Author Topic: Keepsake box  (Read 2405 times)

James L

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Keepsake box
« on: March 27, 2013, 05:19:41 PM »
I would like to make a reproduction of a "keepsake box" from the 1800 to 1850 period as a gift to our daughter on her up coming birthday. Searching the forum has given me some basic ideas, as well there was some limited information on the internet. Mr. Follansbee site offered quite a bit on a carved box that is nailed together. He did note that there may be some that were dovetailed, but that is rare. I assume that this was from an earlier period. There is a "history of dovetails" post on the forum that contained much information. However, I have not stumbled on any specific information regarding period keepsake boxes. There is much information on British and French boxes of this nature, within that period, but they all seem to be highly finished, with inlays and marquetry. I had planned to make a simpler, but dovetailed box out of either cherry or walnut. Now I am not sure if that would fit historically or not.

Any help in guiding me to information that would get me started is appreciated. Size, joinery, hinges, mortise lock(?), species , finish, inlays or veneer?

I am new to this forum and hope that these questions are within the intent of the forum. Thank you for providing such a great place for information.
Best regards,
Jim
Best Regards,
Jim

Jeff L Headley

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Re: Keepsake box
« Reply #1 on: March 28, 2013, 06:27:07 PM »
Jim, I would recommend a miniature blanket chest. A dovetailed case with two drawers on the front of the bottom. A lid that would lift up revealing a tray that would lift up out of the case. Welcome to the forum!!
« Last Edit: March 28, 2013, 06:54:16 PM by Jeff L Headley »

msiemsen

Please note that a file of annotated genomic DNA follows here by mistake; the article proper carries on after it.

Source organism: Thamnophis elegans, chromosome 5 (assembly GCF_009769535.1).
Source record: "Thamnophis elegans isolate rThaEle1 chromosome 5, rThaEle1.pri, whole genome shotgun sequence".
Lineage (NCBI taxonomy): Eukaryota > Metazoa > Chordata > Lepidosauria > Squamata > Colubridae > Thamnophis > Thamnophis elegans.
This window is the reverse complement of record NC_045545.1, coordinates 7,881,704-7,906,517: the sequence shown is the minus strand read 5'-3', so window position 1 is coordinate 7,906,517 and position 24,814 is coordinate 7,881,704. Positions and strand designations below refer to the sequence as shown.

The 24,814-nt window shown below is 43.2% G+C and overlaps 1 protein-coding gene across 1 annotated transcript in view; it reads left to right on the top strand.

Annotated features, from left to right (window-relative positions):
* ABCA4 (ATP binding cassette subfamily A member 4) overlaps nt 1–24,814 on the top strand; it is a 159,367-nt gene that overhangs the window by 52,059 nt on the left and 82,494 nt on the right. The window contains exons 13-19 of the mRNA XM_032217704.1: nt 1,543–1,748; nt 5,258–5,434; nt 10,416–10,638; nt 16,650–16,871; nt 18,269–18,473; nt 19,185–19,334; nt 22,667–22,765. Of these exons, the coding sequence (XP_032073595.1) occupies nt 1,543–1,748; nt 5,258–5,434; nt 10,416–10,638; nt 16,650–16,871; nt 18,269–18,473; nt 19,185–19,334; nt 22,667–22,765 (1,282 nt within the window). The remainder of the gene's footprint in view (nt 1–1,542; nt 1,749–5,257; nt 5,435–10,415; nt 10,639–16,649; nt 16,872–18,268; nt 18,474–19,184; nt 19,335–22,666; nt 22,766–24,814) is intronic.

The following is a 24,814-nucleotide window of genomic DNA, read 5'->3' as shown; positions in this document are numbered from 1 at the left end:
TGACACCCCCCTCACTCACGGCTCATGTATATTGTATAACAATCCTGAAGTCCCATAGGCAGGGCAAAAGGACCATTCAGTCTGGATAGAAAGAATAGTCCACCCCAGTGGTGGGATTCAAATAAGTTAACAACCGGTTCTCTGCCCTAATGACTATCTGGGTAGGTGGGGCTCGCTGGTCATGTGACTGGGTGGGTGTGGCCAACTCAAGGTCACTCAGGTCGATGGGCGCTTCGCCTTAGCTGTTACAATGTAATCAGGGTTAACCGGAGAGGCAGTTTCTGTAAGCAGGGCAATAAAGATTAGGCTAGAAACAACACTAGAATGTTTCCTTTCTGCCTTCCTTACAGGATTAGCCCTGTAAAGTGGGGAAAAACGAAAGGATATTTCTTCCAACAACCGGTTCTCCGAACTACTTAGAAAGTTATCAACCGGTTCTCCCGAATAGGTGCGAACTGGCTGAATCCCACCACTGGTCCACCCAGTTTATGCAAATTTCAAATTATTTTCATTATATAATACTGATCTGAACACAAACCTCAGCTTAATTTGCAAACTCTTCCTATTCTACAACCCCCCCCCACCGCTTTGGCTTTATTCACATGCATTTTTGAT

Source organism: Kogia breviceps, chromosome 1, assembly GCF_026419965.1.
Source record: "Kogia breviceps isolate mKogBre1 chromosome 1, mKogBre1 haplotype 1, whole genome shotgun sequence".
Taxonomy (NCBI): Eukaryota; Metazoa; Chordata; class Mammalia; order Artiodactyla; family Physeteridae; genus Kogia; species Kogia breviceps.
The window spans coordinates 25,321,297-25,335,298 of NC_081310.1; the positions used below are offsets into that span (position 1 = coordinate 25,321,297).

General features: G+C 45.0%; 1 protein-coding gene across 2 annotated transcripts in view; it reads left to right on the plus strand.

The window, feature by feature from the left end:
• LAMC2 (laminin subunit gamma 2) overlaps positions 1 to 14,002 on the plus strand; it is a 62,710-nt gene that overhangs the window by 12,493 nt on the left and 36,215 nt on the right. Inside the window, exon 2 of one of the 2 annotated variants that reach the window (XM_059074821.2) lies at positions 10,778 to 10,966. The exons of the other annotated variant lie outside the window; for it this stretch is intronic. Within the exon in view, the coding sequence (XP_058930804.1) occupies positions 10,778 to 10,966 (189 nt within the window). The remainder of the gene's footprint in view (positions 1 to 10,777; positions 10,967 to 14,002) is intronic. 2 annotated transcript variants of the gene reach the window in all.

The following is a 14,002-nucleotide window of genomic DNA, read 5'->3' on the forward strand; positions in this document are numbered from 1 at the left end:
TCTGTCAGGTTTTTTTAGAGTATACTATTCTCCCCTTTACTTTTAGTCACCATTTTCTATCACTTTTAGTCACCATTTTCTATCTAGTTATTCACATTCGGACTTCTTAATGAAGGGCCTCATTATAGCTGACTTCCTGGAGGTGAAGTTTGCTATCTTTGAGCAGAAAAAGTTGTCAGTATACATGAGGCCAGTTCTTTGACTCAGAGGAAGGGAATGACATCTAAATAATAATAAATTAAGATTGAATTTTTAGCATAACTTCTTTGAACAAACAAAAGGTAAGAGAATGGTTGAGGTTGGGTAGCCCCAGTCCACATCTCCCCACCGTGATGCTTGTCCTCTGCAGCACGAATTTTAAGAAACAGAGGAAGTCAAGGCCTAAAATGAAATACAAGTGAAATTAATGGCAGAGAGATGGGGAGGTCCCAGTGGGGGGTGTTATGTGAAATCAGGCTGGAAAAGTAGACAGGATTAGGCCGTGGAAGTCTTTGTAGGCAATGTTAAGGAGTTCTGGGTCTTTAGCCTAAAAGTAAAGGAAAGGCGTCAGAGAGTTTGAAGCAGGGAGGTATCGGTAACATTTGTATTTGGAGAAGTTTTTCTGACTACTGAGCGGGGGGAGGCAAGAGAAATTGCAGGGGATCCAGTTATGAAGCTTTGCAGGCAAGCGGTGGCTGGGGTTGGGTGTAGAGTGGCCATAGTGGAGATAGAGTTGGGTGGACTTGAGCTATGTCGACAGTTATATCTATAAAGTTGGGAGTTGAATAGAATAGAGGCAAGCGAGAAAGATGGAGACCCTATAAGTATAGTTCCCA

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Re: Keepsake box
« Reply #2 on: March 29, 2013, 09:20:42 AM »
James,
If you ae a member go to the SAPFM home page and sign in. Go to the P4 antiques link. When you get in search "bible box" , that is what they are generically called. several good samples.
« Last Edit: March 29, 2013, 09:23:03 AM by msiemsen »
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zacc

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Re: Keepsake box
« Reply #3 on: March 29, 2013, 11:03:27 AM »
Another possibility is the Lonnie Bird Tea Caddy which he describes in his Bandsaw book.  Its a small box, I think much smaller than the ones described in the other posts.

I tried but was unable to post a link to his furniture gallery, but there is a picture of the Tea Caddy posted there.

Good luck on your project.

Jeff Saylor

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Re: Keepsake box
« Reply #4 on: March 29, 2013, 11:08:52 PM »
How about this?  Its a reproduction of a miniature blanket chest made in Centre Co. PA circa 1830.  Features dovetailed case, lift lid, till inside, on turned feet.  12 3/4 long x 6 wide x 8 high.  Hope this helps.
Jeff Saylor
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Jeff Saylor

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Re: Keepsake box
« Reply #5 on: March 29, 2013, 11:11:23 PM »
Another pic.
Jeff Saylor
SAPFM #211  Hobbies include hunting, fishing, making furniture, searching for old tools at flea markets.

Jeff Saylor

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Re: Keepsake box
« Reply #6 on: March 29, 2013, 11:12:25 PM »
One more:
Jeff Saylor
SAPFM #211  Hobbies include hunting, fishing, making furniture, searching for old tools at flea markets.

James L

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Re: Keepsake box
« Reply #7 on: April 04, 2013, 09:27:23 AM »
Thank you all for your replies, they have helped me in my search.

One question that has presented itself is that when I search through old bible box pictures I note two things. It seems that the simpler boxes, i.e. pine or poplar have very little embellishment and used carving as the means of decoration; whereas the nicer woods or veneered boxes had finer hardware and etc. On the plainer boxes I see the bottom end-grain showing at the sides. So my question is how was the case attached to the bottom? The sides of the cases were dovetailed. Long grain glueing, nails, rabbet to form a half-lap joint all the way around? Any help would be appreciated, thanks.
« Last Edit: April 04, 2013, 12:45:14 PM by James L »
Best Regards,
Jim